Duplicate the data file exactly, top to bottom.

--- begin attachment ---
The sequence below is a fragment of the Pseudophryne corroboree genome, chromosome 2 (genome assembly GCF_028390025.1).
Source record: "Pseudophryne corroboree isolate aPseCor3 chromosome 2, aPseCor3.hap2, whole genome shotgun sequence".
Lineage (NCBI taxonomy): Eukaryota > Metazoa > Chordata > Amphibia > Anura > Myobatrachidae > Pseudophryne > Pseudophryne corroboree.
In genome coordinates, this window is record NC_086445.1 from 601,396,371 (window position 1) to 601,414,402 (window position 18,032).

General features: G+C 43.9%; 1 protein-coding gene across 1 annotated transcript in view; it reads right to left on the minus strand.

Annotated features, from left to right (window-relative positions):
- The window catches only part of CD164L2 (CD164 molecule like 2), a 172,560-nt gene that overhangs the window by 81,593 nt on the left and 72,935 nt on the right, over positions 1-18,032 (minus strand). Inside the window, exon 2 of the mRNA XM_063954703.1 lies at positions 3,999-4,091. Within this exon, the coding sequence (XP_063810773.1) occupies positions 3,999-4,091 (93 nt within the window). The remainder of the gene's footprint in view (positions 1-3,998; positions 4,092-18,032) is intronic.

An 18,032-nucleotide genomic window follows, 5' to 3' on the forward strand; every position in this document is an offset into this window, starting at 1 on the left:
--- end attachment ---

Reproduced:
The sequence below is a fragment of the Pseudophryne corroboree genome, chromosome 2 (genome assembly GCF_028390025.1).
Source record: "Pseudophryne corroboree isolate aPseCor3 chromosome 2, aPseCor3.hap2, whole genome shotgun sequence".
Lineage (NCBI taxonomy): Eukaryota > Metazoa > Chordata > Amphibia > Anura > Myobatrachidae > Pseudophryne > Pseudophryne corroboree.
In genome coordinates, this window is record NC_086445.1 from 601,396,371 (window position 1) to 601,414,402 (window position 18,032).

General features: G+C 43.9%; 1 protein-coding gene across 1 annotated transcript in view; it reads right to left on the minus strand.

Annotated features, from left to right (window-relative positions):
- The window catches only part of CD164L2 (CD164 molecule like 2), a 172,560-nt gene that overhangs the window by 81,593 nt on the left and 72,935 nt on the right, over positions 1-18,032 (minus strand). Inside the window, exon 2 of the mRNA XM_063954703.1 lies at positions 3,999-4,091. Within this exon, the coding sequence (XP_063810773.1) occupies positions 3,999-4,091 (93 nt within the window). The remainder of the gene's footprint in view (positions 1-3,998; positions 4,092-18,032) is intronic.

An 18,032-nucleotide genomic window follows, 5' to 3' on the forward strand; every position in this document is an offset into this window, starting at 1 on the left: